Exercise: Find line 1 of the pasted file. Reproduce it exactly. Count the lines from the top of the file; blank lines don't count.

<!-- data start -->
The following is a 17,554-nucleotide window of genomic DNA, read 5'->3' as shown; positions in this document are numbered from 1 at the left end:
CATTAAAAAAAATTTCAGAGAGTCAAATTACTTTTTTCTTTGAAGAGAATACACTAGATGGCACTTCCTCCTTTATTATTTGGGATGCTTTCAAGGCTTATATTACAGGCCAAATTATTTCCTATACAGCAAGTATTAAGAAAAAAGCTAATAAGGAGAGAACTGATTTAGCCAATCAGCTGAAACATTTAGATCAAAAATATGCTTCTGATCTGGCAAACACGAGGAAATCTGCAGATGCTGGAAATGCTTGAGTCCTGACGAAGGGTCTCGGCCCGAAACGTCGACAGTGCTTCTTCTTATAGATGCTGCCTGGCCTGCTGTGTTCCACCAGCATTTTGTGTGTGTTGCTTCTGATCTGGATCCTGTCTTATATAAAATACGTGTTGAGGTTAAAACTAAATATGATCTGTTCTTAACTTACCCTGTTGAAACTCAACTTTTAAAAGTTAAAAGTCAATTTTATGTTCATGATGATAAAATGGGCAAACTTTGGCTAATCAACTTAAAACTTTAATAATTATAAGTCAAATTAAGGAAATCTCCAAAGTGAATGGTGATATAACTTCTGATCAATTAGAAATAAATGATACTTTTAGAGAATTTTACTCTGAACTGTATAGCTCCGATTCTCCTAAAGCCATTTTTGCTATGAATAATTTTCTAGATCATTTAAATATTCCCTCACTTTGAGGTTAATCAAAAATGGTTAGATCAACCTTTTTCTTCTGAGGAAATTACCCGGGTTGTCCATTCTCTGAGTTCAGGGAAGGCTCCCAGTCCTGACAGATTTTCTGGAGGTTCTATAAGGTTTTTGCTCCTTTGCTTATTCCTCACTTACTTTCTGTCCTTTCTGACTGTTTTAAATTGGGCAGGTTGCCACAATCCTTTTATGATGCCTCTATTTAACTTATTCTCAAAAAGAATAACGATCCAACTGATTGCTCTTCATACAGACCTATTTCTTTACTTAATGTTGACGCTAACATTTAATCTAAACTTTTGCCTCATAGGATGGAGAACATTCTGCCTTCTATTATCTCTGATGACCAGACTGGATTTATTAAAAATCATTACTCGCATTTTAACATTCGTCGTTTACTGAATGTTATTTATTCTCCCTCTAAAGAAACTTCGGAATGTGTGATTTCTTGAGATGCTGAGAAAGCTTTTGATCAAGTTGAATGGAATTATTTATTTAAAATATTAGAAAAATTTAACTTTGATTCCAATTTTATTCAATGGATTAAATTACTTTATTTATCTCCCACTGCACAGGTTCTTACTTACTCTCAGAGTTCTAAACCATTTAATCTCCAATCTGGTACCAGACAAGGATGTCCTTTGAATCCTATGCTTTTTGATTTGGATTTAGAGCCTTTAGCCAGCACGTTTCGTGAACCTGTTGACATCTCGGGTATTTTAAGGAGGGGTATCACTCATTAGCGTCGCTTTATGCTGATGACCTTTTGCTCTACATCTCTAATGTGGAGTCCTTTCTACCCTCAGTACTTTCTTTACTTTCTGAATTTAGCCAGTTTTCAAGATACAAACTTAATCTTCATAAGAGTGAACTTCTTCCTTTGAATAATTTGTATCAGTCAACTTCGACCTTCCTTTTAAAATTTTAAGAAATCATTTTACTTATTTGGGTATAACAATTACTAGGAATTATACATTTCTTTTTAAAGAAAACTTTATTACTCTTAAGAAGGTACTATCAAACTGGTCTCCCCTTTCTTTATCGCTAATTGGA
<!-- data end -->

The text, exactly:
The following is a 17,554-nucleotide window of genomic DNA, read 5'->3' as shown; positions in this document are numbered from 1 at the left end: